House of Bamboo, 1955. 7/10

Robert Ryan and Robert Stack star in an exotic film noir set in postwar Tokyo. Sandy Dawson (Ryan) runs a black market gang which has taken the life of Mariko’s (Shirley Yamaguchi’s) husband. She teams up with Stack’s military cop character Eddie Kenner against the underworld.

Rounding the cast of good and bad guys are Brad Dexter as Captain Hanson, Sessue Hayakawa as Inspector Kito, Cameron Mitchell as Sandy’s second-in-command Griff, Bill Elliot as Mariko’s husband, Webber. there’s Coram (Sandra Giglio), and Charlie (DeForest Kelley).

Eddie goes undercover in Sandy’s gang as Spanier, falls in love with Mariko, and gets in the crosshairs himself., Well we’re stuck with a narrator for a while, but, on the plus side, we get an amusement park denouement, ala Strangers On A Train.

We first have a train heist; the only one in history with the picturesque Mt. Fujiyama in the background. The contraband is unloaded by the gangsters onto a waiting truck. A woman sees the body of her husband lying in the snow.

From police HQ Hanson goes out to the hijack site. Ceram, a journalist, accompanies them. Three weeks later, they discover that Webber was shot by a gang member using the same gun as that from the train incident. Webber won’t finger anyone; they mention Spanier; Webber doesn’t cop to that guy, but does admit that Muriko’s his wife.

Another three weeks on, we get Eddie as Spanier–looking into a theatre. He wants to talk to Muriko, but she’s not to be found. Look here, she’s at a seaside wharf area. Definitely the Ugly American, he bullies his way around. Still, she eludes him.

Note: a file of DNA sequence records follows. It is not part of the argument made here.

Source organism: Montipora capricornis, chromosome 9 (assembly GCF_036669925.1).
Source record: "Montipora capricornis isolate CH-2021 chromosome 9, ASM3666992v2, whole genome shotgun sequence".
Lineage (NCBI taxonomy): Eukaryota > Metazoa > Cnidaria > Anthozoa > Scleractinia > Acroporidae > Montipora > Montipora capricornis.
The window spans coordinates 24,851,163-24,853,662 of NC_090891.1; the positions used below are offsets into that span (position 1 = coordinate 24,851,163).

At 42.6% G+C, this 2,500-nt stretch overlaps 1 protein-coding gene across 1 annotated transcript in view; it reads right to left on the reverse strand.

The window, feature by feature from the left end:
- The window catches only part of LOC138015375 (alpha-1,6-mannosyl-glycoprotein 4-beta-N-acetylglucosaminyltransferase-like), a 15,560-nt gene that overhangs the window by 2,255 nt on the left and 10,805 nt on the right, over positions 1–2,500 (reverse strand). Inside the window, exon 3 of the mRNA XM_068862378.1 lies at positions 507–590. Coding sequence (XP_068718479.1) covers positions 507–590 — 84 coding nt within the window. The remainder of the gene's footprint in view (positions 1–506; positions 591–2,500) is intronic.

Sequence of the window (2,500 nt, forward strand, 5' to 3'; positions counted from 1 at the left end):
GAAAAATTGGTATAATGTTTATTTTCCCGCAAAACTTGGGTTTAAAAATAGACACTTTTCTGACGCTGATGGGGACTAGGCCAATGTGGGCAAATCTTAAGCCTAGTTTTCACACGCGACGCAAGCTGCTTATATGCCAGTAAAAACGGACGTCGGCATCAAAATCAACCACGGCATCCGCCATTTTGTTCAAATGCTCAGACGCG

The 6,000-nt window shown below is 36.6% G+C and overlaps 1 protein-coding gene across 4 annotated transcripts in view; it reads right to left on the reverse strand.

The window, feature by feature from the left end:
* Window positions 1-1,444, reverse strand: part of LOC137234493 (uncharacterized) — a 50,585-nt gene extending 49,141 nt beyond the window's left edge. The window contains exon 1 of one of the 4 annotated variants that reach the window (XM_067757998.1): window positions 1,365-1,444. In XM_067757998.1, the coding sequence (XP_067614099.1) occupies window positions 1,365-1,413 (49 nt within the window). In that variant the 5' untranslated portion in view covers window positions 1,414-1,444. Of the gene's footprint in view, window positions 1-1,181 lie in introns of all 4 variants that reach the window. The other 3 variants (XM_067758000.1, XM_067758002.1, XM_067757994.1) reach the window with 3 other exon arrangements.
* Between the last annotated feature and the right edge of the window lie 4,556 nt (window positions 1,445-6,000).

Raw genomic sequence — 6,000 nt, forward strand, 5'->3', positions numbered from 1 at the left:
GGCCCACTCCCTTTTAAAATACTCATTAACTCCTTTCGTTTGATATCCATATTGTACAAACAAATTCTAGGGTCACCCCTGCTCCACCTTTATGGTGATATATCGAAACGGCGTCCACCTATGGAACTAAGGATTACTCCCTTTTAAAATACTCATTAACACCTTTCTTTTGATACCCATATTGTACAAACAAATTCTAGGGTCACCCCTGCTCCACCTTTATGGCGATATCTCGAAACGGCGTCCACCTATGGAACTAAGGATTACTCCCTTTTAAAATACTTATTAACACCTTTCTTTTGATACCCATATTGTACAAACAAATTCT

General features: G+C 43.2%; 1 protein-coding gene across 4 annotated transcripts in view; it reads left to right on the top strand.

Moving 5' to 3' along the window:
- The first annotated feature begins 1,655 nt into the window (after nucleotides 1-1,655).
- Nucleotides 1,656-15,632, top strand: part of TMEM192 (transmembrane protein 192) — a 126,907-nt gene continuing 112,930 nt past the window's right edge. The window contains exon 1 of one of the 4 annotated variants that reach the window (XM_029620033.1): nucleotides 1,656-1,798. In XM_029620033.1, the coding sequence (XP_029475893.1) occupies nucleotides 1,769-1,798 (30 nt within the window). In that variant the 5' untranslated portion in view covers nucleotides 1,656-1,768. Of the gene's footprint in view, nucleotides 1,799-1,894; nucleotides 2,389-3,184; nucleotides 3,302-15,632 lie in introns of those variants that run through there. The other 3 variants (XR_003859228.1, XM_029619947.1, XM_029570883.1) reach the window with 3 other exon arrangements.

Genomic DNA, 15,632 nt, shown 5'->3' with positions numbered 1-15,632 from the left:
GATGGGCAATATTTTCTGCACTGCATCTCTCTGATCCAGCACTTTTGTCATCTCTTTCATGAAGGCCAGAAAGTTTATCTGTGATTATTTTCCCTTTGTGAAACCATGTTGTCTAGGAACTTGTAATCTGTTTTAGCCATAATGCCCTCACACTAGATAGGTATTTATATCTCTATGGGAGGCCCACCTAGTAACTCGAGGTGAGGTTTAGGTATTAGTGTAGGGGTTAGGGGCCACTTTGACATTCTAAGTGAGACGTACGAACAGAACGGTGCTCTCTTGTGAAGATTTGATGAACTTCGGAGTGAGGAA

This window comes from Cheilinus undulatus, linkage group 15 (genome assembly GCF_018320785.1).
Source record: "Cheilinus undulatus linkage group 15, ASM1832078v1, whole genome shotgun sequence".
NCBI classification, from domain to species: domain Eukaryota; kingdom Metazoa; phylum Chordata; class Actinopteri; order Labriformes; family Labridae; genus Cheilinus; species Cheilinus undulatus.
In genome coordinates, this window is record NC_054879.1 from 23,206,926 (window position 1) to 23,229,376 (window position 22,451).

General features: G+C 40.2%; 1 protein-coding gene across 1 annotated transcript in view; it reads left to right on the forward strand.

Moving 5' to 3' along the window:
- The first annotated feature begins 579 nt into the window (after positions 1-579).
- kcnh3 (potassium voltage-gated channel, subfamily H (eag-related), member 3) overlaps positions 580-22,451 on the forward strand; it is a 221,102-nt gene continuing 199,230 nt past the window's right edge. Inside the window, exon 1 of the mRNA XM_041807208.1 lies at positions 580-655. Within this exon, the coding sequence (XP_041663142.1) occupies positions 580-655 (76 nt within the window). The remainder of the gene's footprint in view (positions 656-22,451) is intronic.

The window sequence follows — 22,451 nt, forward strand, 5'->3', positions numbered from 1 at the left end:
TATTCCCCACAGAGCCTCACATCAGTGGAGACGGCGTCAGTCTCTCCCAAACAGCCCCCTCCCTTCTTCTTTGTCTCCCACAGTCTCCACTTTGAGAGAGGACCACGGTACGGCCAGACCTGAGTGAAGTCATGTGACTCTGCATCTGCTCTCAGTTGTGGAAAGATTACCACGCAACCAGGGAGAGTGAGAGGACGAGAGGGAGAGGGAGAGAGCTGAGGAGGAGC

Kind of a foot chase ensues (strangely there’s some people wearing masks, just like right now). Finally he corners her. I guess he hasn’t got the memo, cause he doesn’t know that her husband is dead. She thinks he’s in the gang too; actually, he was looking for a cut of the racket. On the other hand, she doesn’t know that the cops know about her.

She tells him that her husband was secretive about his business. “I didn’t figure he was in that deep” Eddie remarks. He tells her there’s nothing to sorry about. Anyway, he goes to a pachinko parlor and demands protection money–probably Webber’s old job.

He makes the rounds demanding to meet “the number one boy” for a shakedown. He finally gets his comeuppance, as Dawson is in charge of Eddie’s next mark. Griff and Charlie are his lieutenants. Anyway, he gives Eddie back the bribe, with the advice to try another town for his Pachinko racket.

He stops in for a plate of octopus–he’ll just have the tea. He’s practically lynched for stealing some jewelry; “the American army has quite a history on you” the cops say. Charges were dropped. That mess over, he’s next rousted by Sandy’s gang. He’s offered a more promising job “I’ve got other interests” Sandy says enigmatically.

The gang doesn’t like Eddie; sarcastically, Sandy goes over his war, err, criminal record, and characterizes him as a “stockade hound.” The big guy gives Eddie some get-cleaned-up money. Now he’s a gentleman of means, as it were. Aha! Eddie reveals to us what he’s really up to; he’s meeting with the Captain and the Inspector to discuss Dawson.

Checking in with Dawson, he has to tell them about Muriko. So Dawson hauls him over to Muriko’s, telling her “you came close to losing him permanently.” Eddie’s actually able to fix the situation; Sandy’s none the wiser. Later, she and Eddie meet up privately; amazingly, she wants to help him.

He thinks about it… she’ll hang out with him anyway. He’s such a great guy: rude, crude, and a quasi-criminal. Well, he cracks a smile when she him coffee in the morning, and the bath…and, y’know. C’mon where’s the cops and robbers?

She tells him that it’s dishonorable to live with a foreigner; “It was a bad idea from the start” he says. Agreed. Oh, man, one of Sandy’s mugs come to summon him. But back at Dawson’s HQ we join a meeting in progress; they’re talking about a cement plant for some heist. “The fog lifted, we’re all set.”